The Zionist regime should be clever enough to understand that the honeymoon is over now. The US and the Israeli government should understand that democracy in the Arab world threatens their plans for the region. If the Arab states were democratic, it would mean that the majority’s wishes must be be obeyed. And guess what? The vast majority of the Arabs think that Israel’s occupation of the Palestinian territories should end. The vast majority of the Arabs think that it’s their duty to come to the rescue of the Palestinians – just as NATO rescued Kosovo. Just as the allies thought they were rescuing the Iraqis. And just as the US believes it is saving the world with over 250,000 military personnel deployed in more than 800 installations in more than 130 countries. The region is heading into a big mess. The boat has sailed. Arab youth should not lose the compass.

Regional and international political analysts are putting so much effort into analyzing the current “freedom tsunami.” Nonetheless, these events are beyond analyzing. You can’t predict either the course of events or the results. All you can do is pick your side. Either you stand with freedom or against it. And no, this is not the voice of emotion. It’s still early to celebrate. Hold off with your celebrations. It is time to work.

Maath Musleh is a Palestinian resident of Jerusalem who was employed for two years as a social media specialist for the United States Consulate General in Jerusalem. Currently he is a freelance social media consultant and producer.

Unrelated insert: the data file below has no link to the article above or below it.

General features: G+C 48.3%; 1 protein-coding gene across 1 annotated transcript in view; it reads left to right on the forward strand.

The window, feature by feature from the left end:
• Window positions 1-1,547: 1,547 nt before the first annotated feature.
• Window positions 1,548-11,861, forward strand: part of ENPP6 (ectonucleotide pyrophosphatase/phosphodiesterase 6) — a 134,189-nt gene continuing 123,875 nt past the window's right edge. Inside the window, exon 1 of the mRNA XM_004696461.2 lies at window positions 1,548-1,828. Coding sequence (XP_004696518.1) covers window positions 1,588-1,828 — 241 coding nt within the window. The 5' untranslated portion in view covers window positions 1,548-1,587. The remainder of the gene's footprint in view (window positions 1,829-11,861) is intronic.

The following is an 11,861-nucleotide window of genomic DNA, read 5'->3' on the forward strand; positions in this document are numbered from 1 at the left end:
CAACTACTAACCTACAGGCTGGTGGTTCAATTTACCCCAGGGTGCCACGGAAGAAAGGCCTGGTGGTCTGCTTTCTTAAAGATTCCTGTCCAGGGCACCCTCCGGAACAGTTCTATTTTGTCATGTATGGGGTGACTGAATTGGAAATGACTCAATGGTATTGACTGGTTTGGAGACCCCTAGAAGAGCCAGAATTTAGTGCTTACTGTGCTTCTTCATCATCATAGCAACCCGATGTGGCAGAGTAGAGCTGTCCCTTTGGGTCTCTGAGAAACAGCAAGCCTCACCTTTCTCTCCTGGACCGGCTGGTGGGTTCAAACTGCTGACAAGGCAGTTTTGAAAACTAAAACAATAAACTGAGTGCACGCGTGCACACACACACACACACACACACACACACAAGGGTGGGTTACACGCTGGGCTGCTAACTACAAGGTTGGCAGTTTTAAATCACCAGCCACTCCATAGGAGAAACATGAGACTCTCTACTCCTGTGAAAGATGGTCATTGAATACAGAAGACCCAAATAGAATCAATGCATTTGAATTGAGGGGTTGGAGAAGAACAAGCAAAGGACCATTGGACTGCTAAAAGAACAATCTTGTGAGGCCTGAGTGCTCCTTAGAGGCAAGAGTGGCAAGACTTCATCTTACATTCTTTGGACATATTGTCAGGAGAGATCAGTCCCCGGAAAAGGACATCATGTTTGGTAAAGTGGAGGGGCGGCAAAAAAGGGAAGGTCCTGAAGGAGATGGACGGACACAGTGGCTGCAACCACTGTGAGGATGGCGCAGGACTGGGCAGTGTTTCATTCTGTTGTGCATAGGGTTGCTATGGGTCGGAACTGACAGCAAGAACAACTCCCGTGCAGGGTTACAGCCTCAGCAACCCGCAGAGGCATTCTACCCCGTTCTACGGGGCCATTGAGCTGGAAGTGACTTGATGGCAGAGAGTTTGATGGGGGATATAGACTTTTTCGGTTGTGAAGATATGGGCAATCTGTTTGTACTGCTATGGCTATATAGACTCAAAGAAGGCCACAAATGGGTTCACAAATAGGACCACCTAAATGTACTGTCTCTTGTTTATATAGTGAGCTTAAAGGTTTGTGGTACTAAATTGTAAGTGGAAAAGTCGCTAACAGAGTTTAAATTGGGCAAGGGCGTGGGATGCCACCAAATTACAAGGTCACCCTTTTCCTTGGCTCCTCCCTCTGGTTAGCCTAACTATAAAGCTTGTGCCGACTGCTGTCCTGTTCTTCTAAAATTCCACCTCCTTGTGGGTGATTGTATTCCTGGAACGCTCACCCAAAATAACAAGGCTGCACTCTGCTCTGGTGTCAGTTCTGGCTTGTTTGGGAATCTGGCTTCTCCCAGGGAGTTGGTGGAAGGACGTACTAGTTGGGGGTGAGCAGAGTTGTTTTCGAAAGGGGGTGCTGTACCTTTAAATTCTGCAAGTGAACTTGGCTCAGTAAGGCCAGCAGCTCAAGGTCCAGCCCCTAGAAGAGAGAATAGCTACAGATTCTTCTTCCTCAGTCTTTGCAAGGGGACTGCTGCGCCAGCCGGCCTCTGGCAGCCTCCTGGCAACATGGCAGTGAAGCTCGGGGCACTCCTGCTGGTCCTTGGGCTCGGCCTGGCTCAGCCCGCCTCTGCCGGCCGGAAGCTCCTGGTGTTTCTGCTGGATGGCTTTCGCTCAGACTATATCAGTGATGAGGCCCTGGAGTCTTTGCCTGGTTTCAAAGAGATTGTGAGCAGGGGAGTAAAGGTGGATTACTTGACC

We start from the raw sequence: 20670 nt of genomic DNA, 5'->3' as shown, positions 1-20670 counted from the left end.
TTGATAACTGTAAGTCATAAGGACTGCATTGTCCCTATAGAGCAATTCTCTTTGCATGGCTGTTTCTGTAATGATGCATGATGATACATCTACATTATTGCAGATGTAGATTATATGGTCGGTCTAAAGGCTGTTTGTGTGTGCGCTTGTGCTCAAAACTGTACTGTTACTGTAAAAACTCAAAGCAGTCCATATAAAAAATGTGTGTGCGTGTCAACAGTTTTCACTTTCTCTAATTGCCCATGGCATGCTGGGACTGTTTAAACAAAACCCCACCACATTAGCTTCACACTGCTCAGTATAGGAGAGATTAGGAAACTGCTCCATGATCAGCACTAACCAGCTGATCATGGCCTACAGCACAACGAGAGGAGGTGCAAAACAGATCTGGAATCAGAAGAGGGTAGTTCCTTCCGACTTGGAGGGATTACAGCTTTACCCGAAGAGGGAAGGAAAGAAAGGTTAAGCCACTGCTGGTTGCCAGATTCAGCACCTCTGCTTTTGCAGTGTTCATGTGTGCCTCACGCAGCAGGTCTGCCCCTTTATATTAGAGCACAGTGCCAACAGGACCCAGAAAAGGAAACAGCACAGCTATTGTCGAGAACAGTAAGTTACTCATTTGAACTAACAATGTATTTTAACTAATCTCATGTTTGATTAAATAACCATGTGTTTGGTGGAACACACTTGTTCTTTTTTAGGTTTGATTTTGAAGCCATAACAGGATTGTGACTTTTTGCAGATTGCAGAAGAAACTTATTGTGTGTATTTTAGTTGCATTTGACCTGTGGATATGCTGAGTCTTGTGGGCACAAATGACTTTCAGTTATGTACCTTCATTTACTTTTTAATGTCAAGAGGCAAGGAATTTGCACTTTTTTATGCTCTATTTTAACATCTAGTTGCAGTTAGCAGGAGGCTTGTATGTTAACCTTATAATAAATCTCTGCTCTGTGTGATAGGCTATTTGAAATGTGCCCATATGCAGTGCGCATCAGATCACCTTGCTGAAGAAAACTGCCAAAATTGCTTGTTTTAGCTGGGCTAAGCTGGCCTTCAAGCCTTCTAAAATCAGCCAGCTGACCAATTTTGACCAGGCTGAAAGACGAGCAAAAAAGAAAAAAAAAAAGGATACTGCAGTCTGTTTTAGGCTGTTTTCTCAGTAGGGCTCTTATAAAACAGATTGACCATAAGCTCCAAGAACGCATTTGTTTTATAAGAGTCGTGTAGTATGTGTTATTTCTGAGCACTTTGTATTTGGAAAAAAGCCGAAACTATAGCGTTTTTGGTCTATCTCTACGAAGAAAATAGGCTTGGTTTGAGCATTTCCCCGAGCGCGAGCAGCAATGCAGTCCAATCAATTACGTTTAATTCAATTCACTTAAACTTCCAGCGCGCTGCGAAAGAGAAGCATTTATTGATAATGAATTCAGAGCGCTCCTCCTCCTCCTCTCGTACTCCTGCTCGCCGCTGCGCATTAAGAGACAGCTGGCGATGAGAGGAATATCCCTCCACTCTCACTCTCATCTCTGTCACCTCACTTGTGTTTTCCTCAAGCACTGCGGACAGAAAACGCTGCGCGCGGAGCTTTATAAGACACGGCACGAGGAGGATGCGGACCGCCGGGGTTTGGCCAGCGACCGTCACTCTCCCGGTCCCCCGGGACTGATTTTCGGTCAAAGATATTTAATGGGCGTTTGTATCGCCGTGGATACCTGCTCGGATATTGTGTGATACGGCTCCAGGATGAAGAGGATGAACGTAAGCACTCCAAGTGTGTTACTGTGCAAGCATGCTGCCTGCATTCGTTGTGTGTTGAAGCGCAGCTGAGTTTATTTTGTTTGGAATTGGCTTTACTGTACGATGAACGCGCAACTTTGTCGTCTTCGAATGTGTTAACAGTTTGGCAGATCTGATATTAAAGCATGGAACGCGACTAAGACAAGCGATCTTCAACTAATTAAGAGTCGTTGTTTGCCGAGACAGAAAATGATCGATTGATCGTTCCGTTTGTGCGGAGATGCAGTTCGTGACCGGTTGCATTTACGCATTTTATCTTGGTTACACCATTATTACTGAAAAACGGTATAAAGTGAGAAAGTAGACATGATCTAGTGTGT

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    1. richard Allen

      “The army is by nature an institution of dictatorship. The army commander has the ultimate power. If anyone goes out of line he’s harshly punished. And that was it. The Arab citizens were treated like soldiers in the Army.”

      How eery to here this about Arabs as well. I always thought this was only the problem of the Jewish Israelis. Most Israelis remain extensions of the military, at best.

      “Egyptians are too emotional when they speak about the army, pretending that the army is the only institution in their country that is not corrupt.”

      Are you intentionally trying to draw parallels? Because they are “our children,” we can never believe that they’re “bad boys.”

      This is like a double feature with the article asking whether or not Israelis are Middle-Eastern.

      Reply to Comment
    2. Shaden

      I agree with your point about the early celebration, the Egyptians and us have to wait to see what will happen, for me I have a fear of a hidden agenda the situation now is not secured, but on the other hand I think people there are aware of what they want and they will not accept anything they will resist until their demands come true.
      For Palestinians I agree with what you said: “we should ask ourselves “What do we want?”, but on other hand I don’t agree that the PA will fall and it’s a matter of time because the change will never come from silence!

      Reply to Comment
    3. Shaden

      but anyways it’s really an important article especially in this hard time ! 🙂

      Reply to Comment